Teen ADHD Symptoms and Practical Tips for Parents

Attention Deficit/Hyperactivity Disorder is an impulse-control disorder that is a common mental illness among children and teens. In fact, it is so common that some clinicians believe it is grossly overly diagnosed for the benefit of pharmaceutical companies who want to sell their medication as well as parents who want to understand the misbehavior of their child. In fact, ADHD is the most frequently diagnosed childhood mental illness.


For the most part, symptoms of ADHD include:

  • difficulty with paying attention
  • difficulty with organization
  • excessive talking
  • fidgeting
  • hyperactivity
  • impulsivity


These symptoms can impair a child’s functioning in school, and for this reason, those children with ADHD are often easily recognized because of the behavioral and academic issues that surface as a result of their symptoms. The symptoms of ADD are similar to ADHD minus the hyperactivity and impulsivity. Typically, children with these symptoms of ADHD are recognized and diagnosed in early childhood because they tend to result in behavioral issues that are easy to spot in the classroom.


Yet, sometimes, ADHD isn’t recognized until a child enters adolescence, when his or her psychological development changes and where symptoms might become more noticeable. For instance, parents might notice that their children are exhibiting a short attention span, low frustration tolerance, impulsivity, the need for immediate gratification, distractibility, low self-esteem, and poor peer relationships.


To be more specific, Thomas Brown, Ph.D., author of The Unfocused Mind in Children and the Associate Director of the Yale Clinic for Attention and Related Disorders, highlights six executive functions that are impaired with ADHD:

  • Activation – The function of organizing prioritizing, and getting started on tasks is impaired. There will be excessive procrastination to the point where they begin to see completing the task as a minor emergency.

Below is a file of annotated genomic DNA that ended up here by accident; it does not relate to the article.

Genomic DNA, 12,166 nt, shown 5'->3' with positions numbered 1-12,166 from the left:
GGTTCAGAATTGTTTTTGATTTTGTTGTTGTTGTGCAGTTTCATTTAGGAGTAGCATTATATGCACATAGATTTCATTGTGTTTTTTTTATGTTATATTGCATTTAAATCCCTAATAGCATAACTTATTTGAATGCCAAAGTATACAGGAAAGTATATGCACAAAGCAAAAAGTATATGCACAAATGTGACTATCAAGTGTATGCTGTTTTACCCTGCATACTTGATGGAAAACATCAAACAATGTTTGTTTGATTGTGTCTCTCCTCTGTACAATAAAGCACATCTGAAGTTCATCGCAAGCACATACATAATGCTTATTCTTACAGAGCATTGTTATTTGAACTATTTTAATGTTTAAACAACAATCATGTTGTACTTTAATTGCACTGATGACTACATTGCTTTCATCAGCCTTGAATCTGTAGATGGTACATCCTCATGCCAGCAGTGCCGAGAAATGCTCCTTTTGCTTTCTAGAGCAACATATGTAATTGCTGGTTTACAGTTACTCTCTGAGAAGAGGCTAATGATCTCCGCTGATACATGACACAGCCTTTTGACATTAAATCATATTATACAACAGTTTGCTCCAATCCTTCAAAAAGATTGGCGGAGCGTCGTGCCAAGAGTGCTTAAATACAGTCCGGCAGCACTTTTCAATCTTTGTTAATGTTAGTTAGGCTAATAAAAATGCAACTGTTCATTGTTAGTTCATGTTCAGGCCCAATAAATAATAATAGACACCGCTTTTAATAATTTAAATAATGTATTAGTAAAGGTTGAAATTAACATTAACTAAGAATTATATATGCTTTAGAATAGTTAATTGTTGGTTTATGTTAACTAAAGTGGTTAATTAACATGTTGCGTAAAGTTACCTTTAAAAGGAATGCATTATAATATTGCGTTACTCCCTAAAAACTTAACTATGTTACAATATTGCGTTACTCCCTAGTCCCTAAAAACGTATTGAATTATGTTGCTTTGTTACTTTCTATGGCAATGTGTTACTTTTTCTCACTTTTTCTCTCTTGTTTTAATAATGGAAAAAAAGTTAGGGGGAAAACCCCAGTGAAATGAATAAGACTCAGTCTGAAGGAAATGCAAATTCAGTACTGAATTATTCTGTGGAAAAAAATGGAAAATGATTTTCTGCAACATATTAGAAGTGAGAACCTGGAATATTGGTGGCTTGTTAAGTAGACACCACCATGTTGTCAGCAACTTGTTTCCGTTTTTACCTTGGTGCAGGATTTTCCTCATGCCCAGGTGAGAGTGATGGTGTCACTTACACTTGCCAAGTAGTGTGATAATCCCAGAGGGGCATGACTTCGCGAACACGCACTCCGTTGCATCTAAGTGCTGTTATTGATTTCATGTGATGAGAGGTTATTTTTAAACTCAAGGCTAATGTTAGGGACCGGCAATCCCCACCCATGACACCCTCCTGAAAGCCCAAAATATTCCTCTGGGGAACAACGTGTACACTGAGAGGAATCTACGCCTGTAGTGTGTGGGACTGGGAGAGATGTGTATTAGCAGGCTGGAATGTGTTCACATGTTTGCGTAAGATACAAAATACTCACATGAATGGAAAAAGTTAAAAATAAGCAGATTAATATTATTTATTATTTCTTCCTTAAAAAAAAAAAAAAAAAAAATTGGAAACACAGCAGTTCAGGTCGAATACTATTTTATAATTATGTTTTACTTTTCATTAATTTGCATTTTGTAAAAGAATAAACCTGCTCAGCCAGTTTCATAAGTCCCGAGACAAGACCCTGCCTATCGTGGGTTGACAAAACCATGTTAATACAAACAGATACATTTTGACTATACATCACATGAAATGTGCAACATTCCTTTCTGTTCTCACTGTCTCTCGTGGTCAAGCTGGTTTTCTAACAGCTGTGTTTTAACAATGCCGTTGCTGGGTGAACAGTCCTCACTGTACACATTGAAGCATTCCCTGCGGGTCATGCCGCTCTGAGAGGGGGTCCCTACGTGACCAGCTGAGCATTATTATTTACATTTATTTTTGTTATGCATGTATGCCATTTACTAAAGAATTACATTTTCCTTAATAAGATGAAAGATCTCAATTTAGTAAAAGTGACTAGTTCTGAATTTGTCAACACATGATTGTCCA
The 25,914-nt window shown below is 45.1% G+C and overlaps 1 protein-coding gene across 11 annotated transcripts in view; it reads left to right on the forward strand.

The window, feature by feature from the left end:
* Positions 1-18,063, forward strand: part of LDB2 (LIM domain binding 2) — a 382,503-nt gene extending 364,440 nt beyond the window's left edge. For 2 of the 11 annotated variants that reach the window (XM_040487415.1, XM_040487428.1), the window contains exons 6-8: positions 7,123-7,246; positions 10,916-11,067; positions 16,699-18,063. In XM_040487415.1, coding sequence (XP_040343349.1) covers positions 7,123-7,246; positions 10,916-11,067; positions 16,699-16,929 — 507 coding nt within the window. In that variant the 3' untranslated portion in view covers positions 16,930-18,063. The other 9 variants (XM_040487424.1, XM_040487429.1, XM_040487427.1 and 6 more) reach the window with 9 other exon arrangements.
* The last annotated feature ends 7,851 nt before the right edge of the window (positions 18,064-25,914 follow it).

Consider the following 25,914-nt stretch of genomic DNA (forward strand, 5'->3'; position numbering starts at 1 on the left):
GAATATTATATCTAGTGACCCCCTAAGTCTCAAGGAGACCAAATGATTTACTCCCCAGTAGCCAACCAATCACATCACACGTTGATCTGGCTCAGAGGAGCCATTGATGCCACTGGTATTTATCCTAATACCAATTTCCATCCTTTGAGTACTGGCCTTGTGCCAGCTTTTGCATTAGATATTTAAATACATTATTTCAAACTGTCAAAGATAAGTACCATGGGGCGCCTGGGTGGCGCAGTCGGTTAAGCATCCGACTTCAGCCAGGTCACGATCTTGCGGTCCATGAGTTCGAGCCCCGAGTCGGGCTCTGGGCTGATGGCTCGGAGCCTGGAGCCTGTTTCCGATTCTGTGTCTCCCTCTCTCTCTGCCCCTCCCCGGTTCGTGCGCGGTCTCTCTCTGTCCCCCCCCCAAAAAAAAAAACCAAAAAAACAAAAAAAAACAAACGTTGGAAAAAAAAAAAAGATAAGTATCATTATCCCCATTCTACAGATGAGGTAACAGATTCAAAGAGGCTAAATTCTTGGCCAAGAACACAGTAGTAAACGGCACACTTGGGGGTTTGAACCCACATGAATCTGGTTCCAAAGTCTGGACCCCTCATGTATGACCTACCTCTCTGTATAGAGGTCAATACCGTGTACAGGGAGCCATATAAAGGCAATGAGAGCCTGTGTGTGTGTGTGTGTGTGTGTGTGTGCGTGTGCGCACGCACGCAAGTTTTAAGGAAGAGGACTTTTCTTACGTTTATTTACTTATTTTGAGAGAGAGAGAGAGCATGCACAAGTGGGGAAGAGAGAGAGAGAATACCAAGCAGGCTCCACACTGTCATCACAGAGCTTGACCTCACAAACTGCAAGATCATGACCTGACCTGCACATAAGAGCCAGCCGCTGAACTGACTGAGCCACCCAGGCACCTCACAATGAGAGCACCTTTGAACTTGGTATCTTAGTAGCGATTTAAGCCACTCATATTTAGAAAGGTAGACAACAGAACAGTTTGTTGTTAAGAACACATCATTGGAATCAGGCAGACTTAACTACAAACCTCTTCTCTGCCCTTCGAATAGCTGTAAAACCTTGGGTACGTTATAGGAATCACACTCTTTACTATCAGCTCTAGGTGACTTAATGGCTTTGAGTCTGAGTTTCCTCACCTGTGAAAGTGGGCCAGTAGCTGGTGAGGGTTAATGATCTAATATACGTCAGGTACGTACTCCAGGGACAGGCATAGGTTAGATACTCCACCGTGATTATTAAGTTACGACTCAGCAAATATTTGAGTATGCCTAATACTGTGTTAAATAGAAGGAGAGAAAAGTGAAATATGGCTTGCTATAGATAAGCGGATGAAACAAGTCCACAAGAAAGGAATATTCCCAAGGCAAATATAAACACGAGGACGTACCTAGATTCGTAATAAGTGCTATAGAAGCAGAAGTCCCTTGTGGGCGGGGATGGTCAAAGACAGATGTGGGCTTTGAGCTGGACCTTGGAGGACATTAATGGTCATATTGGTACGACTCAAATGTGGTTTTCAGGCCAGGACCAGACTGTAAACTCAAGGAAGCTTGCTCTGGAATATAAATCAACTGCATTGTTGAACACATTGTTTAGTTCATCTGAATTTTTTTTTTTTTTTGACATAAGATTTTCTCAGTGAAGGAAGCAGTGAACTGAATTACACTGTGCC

• Focus – The function of focusing, sustaining and shifting attention to tasks is impaired. Those with ADD/ADHD may experience being distracted very easily and an inability to stay focused on the words when reading.
  • Effort – The function of regulating alertness, sustaining effort, and processing speed is impaired. Those with ADD/ADHD report that they can complete short-term projects well but have trouble with longer projects that require sustained attention over longer periods of time. They may also experience problems with regulating sleep patterns.
  • Emotion – The function of managing frustration and modulating emotions is impaired. Those with ADD/ADHD describe that certain emotions tend to take over and gets in the way of thinking and as a result their communication is flavored by the emotion, whether it’s frustration, anger, worry, disappointment, or desire.
  • Memory – The function of utilizing working memory and accessing recall is impaired. Often, those with ADD/ADHD tend to have long-term memory but forget what they had for breakfast that day. They have difficulty holding pieces of information while focusing on a specific task.
  • Action – The function of monitoring and self-regulating action is impaired. Even those with ADD (without hyperactivity) might experience acting impulsively. They may jump too quickly to conclusions and have problems with regulating the pace of their actions.


When parents notice these symptoms in their teens, the first step to take is to call a mental health professional to get support in responding to a teen and building a strong parent-teen relationship. Furthermore, Colleen Alexander-Roberts, author of The ADHD Parenting Handbook, suggest the following tips for parents:


  • Be open about the disability and accept your teen the way he or she is.
  • Avoid using demeaning and negative terms that are often used when discussing someone with a mental illness or disability.
  • Don’t hide the disability from others. In fact, when teachers, doctors, friends, and peers are familiar with the fact that your teen has ADHD, they might be more understanding when arguments or conflicts arise.
  • Avoid comparing your children to other teens who don’t have ADHD.
  • Notice the positive coping strategies that your teen has. Get to know the good traits of your teen so that you’re not always heavy with having to manage his or her symptoms.


This list is meant to be helpful tips for parents who are new to the idea that their teen might have a diagnosis of teen ADHD. It might also be helpful to teens who are also discovering their symptoms and learning more about themselves.